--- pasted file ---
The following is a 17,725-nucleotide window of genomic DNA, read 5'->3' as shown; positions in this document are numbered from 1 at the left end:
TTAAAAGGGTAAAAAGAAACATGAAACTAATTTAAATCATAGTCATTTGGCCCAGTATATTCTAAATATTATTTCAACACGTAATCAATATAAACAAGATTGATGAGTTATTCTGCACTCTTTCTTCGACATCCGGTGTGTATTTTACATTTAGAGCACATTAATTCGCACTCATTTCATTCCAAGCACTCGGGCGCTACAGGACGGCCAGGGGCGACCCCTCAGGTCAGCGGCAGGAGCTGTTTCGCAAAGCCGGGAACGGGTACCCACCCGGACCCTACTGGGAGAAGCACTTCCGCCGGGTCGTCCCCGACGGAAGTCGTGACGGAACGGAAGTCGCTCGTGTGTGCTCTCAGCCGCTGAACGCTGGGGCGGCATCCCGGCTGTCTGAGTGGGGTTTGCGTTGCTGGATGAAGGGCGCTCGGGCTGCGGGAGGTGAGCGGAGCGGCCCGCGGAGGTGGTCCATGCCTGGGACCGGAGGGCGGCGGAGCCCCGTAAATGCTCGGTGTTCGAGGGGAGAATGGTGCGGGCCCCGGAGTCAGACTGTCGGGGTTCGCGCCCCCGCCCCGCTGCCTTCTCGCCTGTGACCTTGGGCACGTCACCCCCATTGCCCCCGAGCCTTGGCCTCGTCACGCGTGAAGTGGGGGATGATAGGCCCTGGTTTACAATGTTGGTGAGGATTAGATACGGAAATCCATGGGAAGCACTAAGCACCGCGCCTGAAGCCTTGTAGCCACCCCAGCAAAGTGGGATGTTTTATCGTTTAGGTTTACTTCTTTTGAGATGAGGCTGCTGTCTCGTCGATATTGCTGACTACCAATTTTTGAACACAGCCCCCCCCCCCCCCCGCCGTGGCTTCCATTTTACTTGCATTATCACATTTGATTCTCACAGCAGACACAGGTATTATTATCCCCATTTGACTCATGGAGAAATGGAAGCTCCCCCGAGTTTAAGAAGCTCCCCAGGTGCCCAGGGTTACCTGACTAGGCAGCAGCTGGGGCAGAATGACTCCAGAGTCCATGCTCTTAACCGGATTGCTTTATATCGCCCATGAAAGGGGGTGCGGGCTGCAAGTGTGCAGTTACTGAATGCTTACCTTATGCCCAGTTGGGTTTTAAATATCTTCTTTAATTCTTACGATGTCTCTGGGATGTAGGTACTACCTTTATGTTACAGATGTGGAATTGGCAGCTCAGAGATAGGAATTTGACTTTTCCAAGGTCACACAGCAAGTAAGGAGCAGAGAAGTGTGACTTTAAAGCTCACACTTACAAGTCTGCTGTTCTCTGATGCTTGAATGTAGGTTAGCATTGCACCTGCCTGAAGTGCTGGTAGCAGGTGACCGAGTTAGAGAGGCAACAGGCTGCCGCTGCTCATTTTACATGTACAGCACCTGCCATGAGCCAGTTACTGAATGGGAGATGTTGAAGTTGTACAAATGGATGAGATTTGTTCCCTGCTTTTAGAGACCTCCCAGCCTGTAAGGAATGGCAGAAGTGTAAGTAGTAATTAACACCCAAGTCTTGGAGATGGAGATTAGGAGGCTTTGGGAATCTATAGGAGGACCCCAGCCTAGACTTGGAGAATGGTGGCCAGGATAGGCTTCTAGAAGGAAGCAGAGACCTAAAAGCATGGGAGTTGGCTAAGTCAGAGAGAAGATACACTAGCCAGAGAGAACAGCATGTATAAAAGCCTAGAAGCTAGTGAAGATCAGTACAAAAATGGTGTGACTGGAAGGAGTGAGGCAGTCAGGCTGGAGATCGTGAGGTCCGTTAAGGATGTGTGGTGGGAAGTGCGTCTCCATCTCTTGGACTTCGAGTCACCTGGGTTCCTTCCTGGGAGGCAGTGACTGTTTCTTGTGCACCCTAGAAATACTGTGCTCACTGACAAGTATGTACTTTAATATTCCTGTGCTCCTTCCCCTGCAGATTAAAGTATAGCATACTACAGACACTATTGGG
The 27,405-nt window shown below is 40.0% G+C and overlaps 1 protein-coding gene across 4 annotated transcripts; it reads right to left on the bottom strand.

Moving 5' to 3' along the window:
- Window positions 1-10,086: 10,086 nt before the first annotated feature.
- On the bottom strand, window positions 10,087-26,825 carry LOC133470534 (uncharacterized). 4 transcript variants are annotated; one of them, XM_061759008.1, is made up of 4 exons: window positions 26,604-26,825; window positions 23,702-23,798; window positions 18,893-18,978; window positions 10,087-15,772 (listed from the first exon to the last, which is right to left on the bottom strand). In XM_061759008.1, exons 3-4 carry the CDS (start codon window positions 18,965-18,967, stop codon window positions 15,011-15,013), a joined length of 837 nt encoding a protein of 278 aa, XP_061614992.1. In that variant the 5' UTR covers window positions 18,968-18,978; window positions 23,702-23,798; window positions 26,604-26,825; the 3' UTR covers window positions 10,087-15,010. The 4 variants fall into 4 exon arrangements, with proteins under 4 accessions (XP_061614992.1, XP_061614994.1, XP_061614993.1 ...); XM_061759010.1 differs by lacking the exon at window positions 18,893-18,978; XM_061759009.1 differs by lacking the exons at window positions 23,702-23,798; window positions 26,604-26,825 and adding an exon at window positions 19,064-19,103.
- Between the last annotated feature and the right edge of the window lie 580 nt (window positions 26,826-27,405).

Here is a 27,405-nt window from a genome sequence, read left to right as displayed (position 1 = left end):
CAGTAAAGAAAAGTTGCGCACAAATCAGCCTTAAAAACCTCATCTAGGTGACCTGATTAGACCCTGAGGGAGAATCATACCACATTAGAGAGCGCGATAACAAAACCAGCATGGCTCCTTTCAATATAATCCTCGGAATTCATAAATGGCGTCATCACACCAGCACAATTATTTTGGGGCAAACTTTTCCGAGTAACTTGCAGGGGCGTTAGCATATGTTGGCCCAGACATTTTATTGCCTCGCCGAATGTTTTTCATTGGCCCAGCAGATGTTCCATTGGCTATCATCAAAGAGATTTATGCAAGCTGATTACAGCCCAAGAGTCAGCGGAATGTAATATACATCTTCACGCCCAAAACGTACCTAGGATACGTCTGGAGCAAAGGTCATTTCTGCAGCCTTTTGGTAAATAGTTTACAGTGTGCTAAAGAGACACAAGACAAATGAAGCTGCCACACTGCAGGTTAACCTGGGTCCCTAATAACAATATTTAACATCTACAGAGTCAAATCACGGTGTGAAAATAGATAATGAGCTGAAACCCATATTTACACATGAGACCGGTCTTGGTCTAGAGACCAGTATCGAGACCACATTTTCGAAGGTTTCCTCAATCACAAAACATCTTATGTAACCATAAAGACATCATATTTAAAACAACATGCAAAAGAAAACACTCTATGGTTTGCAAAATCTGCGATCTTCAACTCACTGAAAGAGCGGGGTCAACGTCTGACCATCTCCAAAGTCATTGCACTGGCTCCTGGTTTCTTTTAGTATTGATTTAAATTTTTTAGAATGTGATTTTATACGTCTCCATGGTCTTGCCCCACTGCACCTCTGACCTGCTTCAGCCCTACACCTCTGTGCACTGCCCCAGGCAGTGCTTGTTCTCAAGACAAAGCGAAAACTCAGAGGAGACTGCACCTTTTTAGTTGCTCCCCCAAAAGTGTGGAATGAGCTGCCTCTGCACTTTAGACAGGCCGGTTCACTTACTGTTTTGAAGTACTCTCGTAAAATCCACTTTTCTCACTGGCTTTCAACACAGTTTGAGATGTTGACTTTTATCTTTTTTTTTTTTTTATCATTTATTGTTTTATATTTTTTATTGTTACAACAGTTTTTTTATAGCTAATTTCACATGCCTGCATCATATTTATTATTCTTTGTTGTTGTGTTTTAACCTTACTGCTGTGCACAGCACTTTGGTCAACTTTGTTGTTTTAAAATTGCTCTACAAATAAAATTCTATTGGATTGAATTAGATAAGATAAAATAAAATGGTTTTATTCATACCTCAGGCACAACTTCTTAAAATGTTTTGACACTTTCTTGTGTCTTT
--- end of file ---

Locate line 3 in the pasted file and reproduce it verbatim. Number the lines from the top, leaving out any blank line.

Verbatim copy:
The 27,405-nt window shown below is 40.0% G+C and overlaps 1 protein-coding gene across 4 annotated transcripts; it reads right to left on the bottom strand.